Interviews and talking heads are at the heart of a huge portion of corporate and social videos. Whether you are interviewing an expert or friend for your YouTube channel or a colleague, employee or thought leader for you business here are 4 tricks to make sure you always get the content you need.
Preparation is key to any successful interview. You can have everything down but if you haven’t prepared in the right way it will all fall apart. As I always say… planning is key.
“Give me six hours to chop down a tree and I will spend the first four sharpening the axe.”
The key when planning for an interview is to understand the brief. What are you trying to accomplish with the interview? What is the story you are trying to tell?
The story for any interview should be thought of from the audience’s perspective. When they click on the video what are they going to be interested in finding out? Why have they clicked? (Point A)
Then ask what they should be thinking at the end of the video? Should it be thought-provoking (this is a good idea if you are trying to provide thought leadership), should they be feeling anxious about a problem they didn’t know existed (good for product sales), should they be feeling inspired to action (useful for most types of video)? (Point B)
Then structure questions for the interview in a way that will elicit the information necessary to tell the story you want to tell. How do you take them from ‘Point A’ to ‘Point B’?
Research is always important when planning an interview. Whoever you are interviewing is going to be an expert in their field. You don’t need to be an expert yourself but you will need a working knowledge of the topic or concepts so that you can ask sensible questions or understand enough of the answer to know if it makes sense.
When you are in an interview situation you have two jobs:
- Make your interview subject comfortable
- Get the right content out of them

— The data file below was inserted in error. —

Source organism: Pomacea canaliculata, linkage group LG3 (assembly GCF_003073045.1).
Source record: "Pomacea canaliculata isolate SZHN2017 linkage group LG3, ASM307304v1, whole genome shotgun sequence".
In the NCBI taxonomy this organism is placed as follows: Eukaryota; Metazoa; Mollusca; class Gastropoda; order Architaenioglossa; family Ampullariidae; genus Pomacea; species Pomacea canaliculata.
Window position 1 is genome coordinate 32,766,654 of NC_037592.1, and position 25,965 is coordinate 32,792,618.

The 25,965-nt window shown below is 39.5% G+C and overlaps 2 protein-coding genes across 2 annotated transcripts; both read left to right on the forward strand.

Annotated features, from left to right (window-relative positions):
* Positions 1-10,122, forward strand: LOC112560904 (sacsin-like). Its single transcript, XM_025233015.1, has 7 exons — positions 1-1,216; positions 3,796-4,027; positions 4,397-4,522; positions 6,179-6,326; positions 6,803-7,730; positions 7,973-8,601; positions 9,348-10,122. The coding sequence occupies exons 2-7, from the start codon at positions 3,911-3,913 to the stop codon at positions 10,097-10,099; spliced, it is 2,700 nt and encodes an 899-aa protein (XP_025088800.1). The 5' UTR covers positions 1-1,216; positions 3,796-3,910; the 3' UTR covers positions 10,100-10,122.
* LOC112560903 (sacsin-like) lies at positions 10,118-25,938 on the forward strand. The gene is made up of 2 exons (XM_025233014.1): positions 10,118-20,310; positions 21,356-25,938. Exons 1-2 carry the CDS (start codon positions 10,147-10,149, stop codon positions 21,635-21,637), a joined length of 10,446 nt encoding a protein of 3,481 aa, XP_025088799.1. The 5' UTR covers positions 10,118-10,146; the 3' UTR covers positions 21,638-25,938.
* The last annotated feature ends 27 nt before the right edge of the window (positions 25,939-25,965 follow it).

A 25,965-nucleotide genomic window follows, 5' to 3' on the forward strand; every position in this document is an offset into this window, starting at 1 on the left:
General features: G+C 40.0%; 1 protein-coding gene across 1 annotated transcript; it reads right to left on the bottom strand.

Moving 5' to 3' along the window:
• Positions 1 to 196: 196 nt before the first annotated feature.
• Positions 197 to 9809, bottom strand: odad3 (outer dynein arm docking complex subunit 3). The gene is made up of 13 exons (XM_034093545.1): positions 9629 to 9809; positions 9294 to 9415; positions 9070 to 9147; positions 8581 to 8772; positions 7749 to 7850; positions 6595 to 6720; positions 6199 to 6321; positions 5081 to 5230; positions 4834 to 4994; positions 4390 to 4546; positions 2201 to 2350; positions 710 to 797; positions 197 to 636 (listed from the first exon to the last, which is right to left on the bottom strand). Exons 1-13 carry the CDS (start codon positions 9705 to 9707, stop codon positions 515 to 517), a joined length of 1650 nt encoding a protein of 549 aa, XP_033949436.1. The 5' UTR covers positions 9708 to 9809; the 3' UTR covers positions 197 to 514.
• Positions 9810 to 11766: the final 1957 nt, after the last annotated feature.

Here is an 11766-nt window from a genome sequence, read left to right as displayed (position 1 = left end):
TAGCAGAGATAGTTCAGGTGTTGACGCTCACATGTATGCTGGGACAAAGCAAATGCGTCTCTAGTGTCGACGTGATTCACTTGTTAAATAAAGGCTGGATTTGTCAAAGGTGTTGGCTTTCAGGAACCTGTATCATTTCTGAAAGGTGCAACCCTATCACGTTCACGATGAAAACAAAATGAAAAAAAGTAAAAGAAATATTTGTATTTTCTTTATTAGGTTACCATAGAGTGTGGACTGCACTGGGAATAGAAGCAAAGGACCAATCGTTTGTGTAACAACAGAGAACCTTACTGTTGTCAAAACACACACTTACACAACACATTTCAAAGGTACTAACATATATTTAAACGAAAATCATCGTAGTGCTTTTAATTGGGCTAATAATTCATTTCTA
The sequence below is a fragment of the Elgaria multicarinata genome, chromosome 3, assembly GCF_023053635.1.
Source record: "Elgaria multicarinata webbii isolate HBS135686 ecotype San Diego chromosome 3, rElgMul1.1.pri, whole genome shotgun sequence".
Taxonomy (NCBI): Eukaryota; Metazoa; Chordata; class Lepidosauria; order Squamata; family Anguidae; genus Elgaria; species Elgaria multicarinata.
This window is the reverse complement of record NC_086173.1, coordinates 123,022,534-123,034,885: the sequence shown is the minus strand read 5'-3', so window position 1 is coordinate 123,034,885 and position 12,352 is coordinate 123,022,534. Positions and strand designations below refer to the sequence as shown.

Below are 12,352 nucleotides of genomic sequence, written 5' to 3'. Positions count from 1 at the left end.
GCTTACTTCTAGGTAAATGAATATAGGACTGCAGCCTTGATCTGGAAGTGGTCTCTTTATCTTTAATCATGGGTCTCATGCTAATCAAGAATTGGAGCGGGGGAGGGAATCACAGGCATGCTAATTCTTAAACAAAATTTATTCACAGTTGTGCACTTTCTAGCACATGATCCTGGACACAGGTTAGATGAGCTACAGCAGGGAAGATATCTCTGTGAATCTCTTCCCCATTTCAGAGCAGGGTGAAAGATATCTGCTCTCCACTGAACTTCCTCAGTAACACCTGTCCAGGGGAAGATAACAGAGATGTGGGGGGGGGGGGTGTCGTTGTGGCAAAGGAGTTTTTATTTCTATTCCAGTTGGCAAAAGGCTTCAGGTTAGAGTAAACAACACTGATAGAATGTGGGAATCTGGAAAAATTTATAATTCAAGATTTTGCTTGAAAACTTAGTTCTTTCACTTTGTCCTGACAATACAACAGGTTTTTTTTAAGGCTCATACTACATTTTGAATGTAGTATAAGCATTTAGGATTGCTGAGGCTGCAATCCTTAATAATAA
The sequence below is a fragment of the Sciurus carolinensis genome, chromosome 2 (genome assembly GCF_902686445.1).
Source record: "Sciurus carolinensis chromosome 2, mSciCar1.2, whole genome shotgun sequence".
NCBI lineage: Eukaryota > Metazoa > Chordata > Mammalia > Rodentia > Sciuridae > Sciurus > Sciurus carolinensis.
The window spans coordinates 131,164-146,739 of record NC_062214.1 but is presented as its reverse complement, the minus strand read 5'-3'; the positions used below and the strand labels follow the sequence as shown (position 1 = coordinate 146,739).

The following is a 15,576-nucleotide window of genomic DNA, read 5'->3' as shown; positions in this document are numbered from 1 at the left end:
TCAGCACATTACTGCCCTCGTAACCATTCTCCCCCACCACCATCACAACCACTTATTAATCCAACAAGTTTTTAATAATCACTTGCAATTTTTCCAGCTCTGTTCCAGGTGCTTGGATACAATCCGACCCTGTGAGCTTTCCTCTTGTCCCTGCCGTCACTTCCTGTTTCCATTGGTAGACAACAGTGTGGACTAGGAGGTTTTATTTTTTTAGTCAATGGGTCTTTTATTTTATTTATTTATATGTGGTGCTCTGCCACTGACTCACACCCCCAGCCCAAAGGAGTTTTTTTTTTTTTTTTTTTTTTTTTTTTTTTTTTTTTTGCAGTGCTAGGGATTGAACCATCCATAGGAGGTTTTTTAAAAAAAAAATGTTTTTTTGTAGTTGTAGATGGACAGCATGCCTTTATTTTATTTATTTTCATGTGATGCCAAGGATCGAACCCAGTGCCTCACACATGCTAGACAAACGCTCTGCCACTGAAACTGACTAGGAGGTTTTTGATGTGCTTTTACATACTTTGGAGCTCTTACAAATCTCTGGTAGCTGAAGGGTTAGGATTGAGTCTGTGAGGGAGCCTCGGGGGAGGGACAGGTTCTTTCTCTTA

Interviewing well can be an art as these two objectives feel like they are at odds. Interviewing is therefore finding the balance between the two.
Being conversational is the most important tip to achieving this. People tend to feel uncomfortable on camera but not when they are chatting to friends they are much much much much happier (check out the dinner party mindset for more). Therefore the more like a friend you can feel the better. Ask them questions unrelated to the interview every now and then to help build rapport – although it is always better to find logical reasons for asking these or to take breaks from the interview every couple of questions during which you can just chat normally.
When they have finished their answer ask them another question that is related or relate some experience of your own and then ask for their thoughts and feedback on it. The more like a real conversation you can make the whole situation the more successful your interview will be.
Listening is key. You need to pay attention whilst they are talking. If you are keeping things conversational then you won’t be following your question structure strictly but using it as a guide for the conversation.
If you listen carefully you will notice when they say something that needs more attention or explanation, you’ll be aware when they don’t answer a question clearly or when you have the right content and can move on.
Listening is also a quiet activity. Don’t forget you have the camera rolling and every time you talk over them you potentially ruin the take. Nod, smile and speak appropriately after they have finished their answer but avoid vocalising anything whilst they are talking.
Always Think About The Story
The story is the most important thing. Even if you have everything else right the success of your video lives or dies on the power of the story you tell. Therefore throughout the interview you need to be thinking about the story.
- What have they said?
- Will it make a good soundbite?
- How does it further the story?
- What else can I ask that will add to the story?
In your mind imagine how the final (edited) video might play. Change your questions to draw out the more engaging topics and avoid the dull answers. People have topics they get passionate about. Find that topic for your interview guest and keep linking everything back to the story you want to tell.
If you follow all of these tips your interviews will always be engaging and more importantly your subjects will feel confident on camera and generally better about the whole process.
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